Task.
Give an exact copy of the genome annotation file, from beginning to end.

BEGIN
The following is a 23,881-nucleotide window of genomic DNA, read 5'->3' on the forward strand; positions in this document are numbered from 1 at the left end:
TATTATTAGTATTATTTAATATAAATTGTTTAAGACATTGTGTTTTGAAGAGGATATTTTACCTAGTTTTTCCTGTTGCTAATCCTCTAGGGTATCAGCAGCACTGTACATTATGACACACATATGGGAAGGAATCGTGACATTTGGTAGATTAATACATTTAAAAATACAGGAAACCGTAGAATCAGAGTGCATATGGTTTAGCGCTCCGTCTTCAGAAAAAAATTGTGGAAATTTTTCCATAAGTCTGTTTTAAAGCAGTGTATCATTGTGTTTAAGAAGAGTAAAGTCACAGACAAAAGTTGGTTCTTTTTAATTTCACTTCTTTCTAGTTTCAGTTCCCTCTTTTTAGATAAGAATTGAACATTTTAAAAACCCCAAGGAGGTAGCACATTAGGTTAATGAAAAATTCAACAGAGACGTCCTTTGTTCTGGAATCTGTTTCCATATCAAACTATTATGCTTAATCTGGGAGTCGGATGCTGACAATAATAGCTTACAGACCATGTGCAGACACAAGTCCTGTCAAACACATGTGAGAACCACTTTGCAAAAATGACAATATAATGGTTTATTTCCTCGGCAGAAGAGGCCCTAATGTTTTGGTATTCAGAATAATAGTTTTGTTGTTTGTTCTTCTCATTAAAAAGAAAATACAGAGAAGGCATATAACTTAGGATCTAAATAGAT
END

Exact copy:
The following is a 23,881-nucleotide window of genomic DNA, read 5'->3' on the forward strand; positions in this document are numbered from 1 at the left end:
TATTATTAGTATTATTTAATATAAATTGTTTAAGACATTGTGTTTTGAAGAGGATATTTTACCTAGTTTTTCCTGTTGCTAATCCTCTAGGGTATCAGCAGCACTGTACATTATGACACACATATGGGAAGGAATCGTGACATTTGGTAGATTAATACATTTAAAAATACAGGAAACCGTAGAATCAGAGTGCATATGGTTTAGCGCTCCGTCTTCAGAAAAAAATTGTGGAAATTTTTCCATAAGTCTGTTTTAAAGCAGTGTATCATTGTGTTTAAGAAGAGTAAAGTCACAGACAAAAGTTGGTTCTTTTTAATTTCACTTCTTTCTAGTTTCAGTTCCCTCTTTTTAGATAAGAATTGAACATTTTAAAAACCCCAAGGAGGTAGCACATTAGGTTAATGAAAAATTCAACAGAGACGTCCTTTGTTCTGGAATCTGTTTCCATATCAAACTATTATGCTTAATCTGGGAGTCGGATGCTGACAATAATAGCTTACAGACCATGTGCAGACACAAGTCCTGTCAAACACATGTGAGAACCACTTTGCAAAAATGACAATATAATGGTTTATTTCCTCGGCAGAAGAGGCCCTAATGTTTTGGTATTCAGAATAATAGTTTTGTTGTTTGTTCTTCTCATTAAAAAGAAAATACAGAGAAGGCATATAACTTAGGATCTAAATAGAT